Viral videos help, but razor-sharp products give Dollar Shave Club its marketing edge
Thursday, October 17, 2013/
Dollar Shave Club launched last year in the US with a video ad that went viral, racking up nearly 12 million views so far on YouTube.
Since then the mail-order subscription service that delivers razor blades has signed up more than 330,000 members and recently raised $US12 million in investment funding led by venture capital firms Venrock, Comcast Ventures, New World Investors, and Battery Ventures. The company has so far raised $US22.8 million in funding.
It’s now expanding its product range to include Dr Carver’s Shave Butter and One Wipe Charlie’s in the US and soon Australia as it sets out to “own the man in the bathroom”. It also plans to offer other grooming products in the future.
Sam McDonagh, the company’s general manager in Australia, says while the popularity of the first ad helped launch the business, Dollar Shave Club’s continued success was based on its products and service and that they solved the problem of men having to buy expensive name brand razors.
“The video would not mean as much as it does without delivering,” he told StartupSmart.
McDonagh cautioned other start-ups that might consider copying Dollar Shave Club by producing an entertaining video to launch a product.
“At the end of the day there are plenty of videos around the world that people share,” he says.
“It’s what that translates into that counts. That’s something we’ve done particularly well.”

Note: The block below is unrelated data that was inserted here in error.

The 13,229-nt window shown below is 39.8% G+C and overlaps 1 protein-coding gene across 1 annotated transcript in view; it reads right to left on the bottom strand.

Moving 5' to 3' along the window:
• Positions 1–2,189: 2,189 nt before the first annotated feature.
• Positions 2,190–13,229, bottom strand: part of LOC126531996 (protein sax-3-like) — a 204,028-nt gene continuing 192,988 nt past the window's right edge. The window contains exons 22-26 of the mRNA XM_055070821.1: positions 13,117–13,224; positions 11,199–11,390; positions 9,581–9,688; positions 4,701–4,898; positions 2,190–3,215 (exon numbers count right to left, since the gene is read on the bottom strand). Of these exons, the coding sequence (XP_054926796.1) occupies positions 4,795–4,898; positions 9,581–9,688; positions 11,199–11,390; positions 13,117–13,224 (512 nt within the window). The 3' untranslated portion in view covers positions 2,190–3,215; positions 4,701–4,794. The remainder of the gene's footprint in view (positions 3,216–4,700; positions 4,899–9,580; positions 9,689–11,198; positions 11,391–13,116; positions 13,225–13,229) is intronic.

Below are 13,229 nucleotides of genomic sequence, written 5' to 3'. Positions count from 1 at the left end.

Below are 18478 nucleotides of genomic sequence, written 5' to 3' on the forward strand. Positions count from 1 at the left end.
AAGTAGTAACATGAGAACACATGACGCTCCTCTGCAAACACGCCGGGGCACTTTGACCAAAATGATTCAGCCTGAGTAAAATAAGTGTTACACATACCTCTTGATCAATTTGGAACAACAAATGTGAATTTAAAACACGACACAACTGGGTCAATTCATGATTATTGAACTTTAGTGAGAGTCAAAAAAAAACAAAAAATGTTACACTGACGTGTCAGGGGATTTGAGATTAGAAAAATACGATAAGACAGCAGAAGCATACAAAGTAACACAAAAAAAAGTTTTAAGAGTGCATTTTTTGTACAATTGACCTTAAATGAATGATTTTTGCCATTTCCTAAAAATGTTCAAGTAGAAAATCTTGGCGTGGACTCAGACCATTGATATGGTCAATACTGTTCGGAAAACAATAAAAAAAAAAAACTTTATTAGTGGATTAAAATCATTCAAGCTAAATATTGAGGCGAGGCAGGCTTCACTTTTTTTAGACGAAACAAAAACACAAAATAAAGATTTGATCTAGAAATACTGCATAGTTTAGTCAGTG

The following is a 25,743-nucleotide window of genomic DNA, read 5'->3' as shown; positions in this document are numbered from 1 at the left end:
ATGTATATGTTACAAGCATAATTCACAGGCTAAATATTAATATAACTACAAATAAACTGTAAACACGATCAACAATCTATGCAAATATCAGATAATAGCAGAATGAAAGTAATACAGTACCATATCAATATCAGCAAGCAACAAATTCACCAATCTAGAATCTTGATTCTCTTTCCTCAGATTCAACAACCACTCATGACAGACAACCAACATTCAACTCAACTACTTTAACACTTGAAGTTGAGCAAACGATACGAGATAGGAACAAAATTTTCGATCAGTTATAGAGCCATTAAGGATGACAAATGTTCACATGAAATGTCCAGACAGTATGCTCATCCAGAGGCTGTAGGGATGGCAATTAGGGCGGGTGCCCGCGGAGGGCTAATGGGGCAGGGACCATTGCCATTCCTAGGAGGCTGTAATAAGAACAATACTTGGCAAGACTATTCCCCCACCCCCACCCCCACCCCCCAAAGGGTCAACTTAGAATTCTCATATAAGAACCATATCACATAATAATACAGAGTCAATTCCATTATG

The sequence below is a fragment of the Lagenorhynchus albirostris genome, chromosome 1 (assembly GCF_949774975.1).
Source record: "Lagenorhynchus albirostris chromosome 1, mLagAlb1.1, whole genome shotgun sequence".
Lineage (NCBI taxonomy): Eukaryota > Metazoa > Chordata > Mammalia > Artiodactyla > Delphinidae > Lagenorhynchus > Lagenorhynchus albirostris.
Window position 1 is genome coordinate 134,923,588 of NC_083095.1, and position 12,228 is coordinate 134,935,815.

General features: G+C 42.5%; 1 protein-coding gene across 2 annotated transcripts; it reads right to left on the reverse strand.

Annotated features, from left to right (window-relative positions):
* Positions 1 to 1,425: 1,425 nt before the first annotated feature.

McDonagh adds that the guidance he would offer for other start-ups would be to ask “what problem are you solving”.
“That will decide the level of demand for your product,” he says.
Dollar Shave Club has released a highly anticipated second video ad for its One Wipe Charlie’s product which has attracted more than one million views so far on YouTube.
From the frontlines
Alan Jones: How to raise investment for a startup with no customers and no revenue Alan Jones M8 Ventures partner
Canva's Melanie Perkins has 10 tips for startups with 'crazy-big dreams' Melanie Perkins Canva co-founder
Why Up's transgender controversy shows there can be no separation between founders and their companies Joan Westenberg StartupSmart columnist
Take a stand: Why being neutral hurts profitability and engagement Steven Maarbani VentureCrowd executive director
The power of passion: Naked Wines' co-founder reflects on what made the startup successful Peta Jecks Naked Wines co-founder
Hipsters, hustlers and hackers: Three instances of everyday bias in startupland Theresa Lim Play2Lead founder
Diversity and coaching will rid the banking sector of its toxic culture problem Hema Kangeson inSpur founder
Why you should find the right role for the right person — not the other way around Bruce Stronge Outfit founder